Fig. 1.

Durable GVM effect as shown by response of serum M-protein to infusion of donor T cells in a patient with relapsed myeloma after allogeneic BMT. MP, melphalan and prednisone chemotherapy.

The number of donor leukocytes infused may be important in mediating a GVM effect. A T-cell dose of more than 1 × 108 cells/kg induced a response in 4 of 6 patients (67%), compared with only 4 responses after 21 DLI containing ≤1 × 108 T cells/kg. The T-cell dose/response relation was quite evident in 3 patients who responded after dose escalation, although it cannot be excluded completely that repeated infusion with the lower dose would have provided the same results. Also, a late response to the previous lower dose seemed unlikely, because in 2 previous NR patients, the time from the prior infusion was 18 and 22 weeks, respectively (patients no. 4 and 9), whereas the third patient (no. 11) was progressive after initial PR to the lower T-cell dose.

Apart from the kind of malignancy, pre-DLI characteristics have been described that may predict response, including GVHD after initial BMT, time interval between BMT and DLI, and the occurrence of GVHD post-DLI.21 29 In our patients, only the occurrence of GVHD and T-cell dose of greater than 1 × 108/kg were correlated with response. Seven of 8 responding patients developed acute GVHD and 6 of 7 responders assessable for evaluation developed chronic GVHD. All 5 patients with GVHD grade 3 responded as compared with only 1 responder in 4 patients without GVHD. It is likely that the association between higher T-cell dose and response is due to a close relationship between GVHD and GVM. The high success rate of DLI in our group of patients may therefore be partially due to the fact that the initial BMT was performed with a T-cell–depleted graft containing 105/kg T cells with minimal or no GVHD posttransplantation. Although the presence or absence of GVHD at initial BMT did not relate with response to DLI in our series, it is possible that the outcome for non–T-cell–depleted grafts with more initial severe acute and for chronic GVHD may be less successful. In addition, responses may have occurred in some patients who would not have relapsed if they had received unmodified grafts. This may be shown by the fact that the only lasting CRs are present in 3 patients with no or very mild GVHD at initial BMT and grade III acute GVHD plus chronic GVHD after DLI.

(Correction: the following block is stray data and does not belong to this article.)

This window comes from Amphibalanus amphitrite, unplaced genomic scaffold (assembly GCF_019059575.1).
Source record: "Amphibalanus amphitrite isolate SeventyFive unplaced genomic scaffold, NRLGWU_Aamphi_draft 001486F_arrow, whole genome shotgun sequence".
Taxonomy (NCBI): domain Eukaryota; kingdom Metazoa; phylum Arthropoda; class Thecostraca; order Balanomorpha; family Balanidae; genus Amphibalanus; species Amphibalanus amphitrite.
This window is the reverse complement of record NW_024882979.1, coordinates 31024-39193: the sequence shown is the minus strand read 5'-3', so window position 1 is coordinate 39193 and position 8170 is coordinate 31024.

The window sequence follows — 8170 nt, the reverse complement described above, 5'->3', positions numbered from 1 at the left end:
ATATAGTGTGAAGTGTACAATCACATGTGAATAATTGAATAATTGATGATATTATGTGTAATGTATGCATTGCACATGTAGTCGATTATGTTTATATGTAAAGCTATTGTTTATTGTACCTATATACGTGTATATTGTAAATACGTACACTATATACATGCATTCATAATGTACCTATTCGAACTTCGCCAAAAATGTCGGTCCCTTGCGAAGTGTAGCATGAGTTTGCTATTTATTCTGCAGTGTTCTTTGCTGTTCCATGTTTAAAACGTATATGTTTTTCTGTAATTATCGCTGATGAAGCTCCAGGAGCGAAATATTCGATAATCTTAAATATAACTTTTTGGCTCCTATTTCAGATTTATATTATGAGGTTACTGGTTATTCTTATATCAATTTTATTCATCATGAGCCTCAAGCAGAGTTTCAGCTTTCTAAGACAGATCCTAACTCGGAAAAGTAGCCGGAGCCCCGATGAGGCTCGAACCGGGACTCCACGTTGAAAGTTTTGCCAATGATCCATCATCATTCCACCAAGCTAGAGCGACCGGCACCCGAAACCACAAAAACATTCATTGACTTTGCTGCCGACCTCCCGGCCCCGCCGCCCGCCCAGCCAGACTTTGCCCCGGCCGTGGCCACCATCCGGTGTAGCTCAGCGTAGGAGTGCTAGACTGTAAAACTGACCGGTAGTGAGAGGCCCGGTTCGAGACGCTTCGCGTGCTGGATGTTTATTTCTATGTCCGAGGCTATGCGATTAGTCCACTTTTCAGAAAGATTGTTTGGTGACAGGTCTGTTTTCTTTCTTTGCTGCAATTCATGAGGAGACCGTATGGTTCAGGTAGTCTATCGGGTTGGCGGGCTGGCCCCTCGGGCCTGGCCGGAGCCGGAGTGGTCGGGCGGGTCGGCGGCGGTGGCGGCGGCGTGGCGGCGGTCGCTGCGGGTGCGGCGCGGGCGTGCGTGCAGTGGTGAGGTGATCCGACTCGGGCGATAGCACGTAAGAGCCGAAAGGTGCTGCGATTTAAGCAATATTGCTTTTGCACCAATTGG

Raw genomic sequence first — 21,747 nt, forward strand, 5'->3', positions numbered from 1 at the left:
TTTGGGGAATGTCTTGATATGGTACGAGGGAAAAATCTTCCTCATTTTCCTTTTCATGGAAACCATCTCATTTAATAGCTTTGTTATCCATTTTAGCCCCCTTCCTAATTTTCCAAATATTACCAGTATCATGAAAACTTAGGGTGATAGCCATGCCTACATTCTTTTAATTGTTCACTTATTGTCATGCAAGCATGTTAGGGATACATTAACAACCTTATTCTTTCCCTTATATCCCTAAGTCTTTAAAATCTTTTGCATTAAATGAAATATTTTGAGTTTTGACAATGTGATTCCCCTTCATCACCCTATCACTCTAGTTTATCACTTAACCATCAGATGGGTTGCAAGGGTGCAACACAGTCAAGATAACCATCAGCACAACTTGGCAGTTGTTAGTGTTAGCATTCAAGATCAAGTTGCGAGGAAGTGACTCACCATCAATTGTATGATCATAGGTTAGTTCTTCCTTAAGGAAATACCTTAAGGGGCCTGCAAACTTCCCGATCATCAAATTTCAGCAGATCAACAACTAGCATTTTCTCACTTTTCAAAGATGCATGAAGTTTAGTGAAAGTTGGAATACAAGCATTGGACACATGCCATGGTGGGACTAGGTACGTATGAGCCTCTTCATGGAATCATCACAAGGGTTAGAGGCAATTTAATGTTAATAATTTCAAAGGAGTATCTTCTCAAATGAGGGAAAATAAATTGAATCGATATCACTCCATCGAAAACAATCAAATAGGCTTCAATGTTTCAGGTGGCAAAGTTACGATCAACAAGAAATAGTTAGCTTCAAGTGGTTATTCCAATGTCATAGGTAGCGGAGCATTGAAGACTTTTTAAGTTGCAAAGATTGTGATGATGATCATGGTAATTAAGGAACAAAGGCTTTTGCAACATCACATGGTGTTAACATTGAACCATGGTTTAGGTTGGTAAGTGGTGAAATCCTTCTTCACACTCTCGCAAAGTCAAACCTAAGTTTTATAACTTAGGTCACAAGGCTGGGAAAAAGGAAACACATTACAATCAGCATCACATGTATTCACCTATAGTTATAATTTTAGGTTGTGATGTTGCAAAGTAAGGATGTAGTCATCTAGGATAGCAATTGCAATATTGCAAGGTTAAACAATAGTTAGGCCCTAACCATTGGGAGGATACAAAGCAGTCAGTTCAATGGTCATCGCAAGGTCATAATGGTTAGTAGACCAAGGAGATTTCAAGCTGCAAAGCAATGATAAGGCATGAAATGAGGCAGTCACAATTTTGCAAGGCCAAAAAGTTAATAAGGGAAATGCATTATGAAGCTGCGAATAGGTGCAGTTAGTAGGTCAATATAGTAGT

A T-cell dose-response effect of DLI had already been shown in leukemia, especially in CML.18 19 However, T-cell doses required to induce responses in MM may be higher than in CML. Patients with CML may respond to doses as low as 1 × 106/kg. Although T-cell doses as low as 1 × 106/kg may induce GVM (patient no. 12 and the patient described by Tricot et al8 ), our data indicate that 5 × 107/kg T cells may be preferred as the starting dose. In case of no response within 10 weeks, the infusion can be repeated with a higher number of donor lymphocytes individually adapted on preceding GVHD.